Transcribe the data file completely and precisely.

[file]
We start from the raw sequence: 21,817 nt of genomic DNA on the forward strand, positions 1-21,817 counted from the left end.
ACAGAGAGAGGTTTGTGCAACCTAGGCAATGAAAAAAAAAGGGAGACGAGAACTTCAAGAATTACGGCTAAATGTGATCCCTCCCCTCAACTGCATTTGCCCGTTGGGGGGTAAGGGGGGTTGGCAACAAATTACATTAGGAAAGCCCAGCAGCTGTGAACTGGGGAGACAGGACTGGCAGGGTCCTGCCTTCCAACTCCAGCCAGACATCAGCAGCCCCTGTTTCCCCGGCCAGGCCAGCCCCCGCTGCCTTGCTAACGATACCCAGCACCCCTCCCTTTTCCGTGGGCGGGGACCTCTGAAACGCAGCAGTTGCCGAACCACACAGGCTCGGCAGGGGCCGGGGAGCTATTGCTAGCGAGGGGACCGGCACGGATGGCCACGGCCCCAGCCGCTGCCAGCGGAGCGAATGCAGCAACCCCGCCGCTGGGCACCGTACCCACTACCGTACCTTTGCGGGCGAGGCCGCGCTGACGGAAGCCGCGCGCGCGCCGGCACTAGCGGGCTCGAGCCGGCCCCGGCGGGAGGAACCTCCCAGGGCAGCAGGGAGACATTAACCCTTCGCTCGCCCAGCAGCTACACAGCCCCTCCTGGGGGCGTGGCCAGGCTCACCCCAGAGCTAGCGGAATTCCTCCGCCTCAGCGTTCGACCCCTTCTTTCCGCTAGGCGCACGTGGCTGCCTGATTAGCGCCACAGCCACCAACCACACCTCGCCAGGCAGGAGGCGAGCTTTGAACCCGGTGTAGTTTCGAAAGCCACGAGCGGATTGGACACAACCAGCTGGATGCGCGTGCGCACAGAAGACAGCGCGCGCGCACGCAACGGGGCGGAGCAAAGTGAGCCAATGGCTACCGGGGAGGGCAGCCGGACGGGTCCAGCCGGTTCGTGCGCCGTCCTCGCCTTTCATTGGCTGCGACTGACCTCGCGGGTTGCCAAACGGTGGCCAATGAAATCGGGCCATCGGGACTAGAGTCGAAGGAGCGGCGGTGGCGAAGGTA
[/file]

We start from the raw sequence: 21,817 nt of genomic DNA on the forward strand, positions 1-21,817 counted from the left end.
ACAGAGAGAGGTTTGTGCAACCTAGGCAATGAAAAAAAAAGGGAGACGAGAACTTCAAGAATTACGGCTAAATGTGATCCCTCCCCTCAACTGCATTTGCCCGTTGGGGGGTAAGGGGGGTTGGCAACAAATTACATTAGGAAAGCCCAGCAGCTGTGAACTGGGGAGACAGGACTGGCAGGGTCCTGCCTTCCAACTCCAGCCAGACATCAGCAGCCCCTGTTTCCCCGGCCAGGCCAGCCCCCGCTGCCTTGCTAACGATACCCAGCACCCCTCCCTTTTCCGTGGGCGGGGACCTCTGAAACGCAGCAGTTGCCGAACCACACAGGCTCGGCAGGGGCCGGGGAGCTATTGCTAGCGAGGGGACCGGCACGGATGGCCACGGCCCCAGCCGCTGCCAGCGGAGCGAATGCAGCAACCCCGCCGCTGGGCACCGTACCCACTACCGTACCTTTGCGGGCGAGGCCGCGCTGACGGAAGCCGCGCGCGCGCCGGCACTAGCGGGCTCGAGCCGGCCCCGGCGGGAGGAACCTCCCAGGGCAGCAGGGAGACATTAACCCTTCGCTCGCCCAGCAGCTACACAGCCCCTCCTGGGGGCGTGGCCAGGCTCACCCCAGAGCTAGCGGAATTCCTCCGCCTCAGCGTTCGACCCCTTCTTTCCGCTAGGCGCACGTGGCTGCCTGATTAGCGCCACAGCCACCAACCACACCTCGCCAGGCAGGAGGCGAGCTTTGAACCCGGTGTAGTTTCGAAAGCCACGAGCGGATTGGACACAACCAGCTGGATGCGCGTGCGCACAGAAGACAGCGCGCGCGCACGCAACGGGGCGGAGCAAAGTGAGCCAATGGCTACCGGGGAGGGCAGCCGGACGGGTCCAGCCGGTTCGTGCGCCGTCCTCGCCTTTCATTGGCTGCGACTGACCTCGCGGGTTGCCAAACGGTGGCCAATGAAATCGGGCCATCGGGACTAGAGTCGAAGGAGCGGCGGTGGCGAAGGTA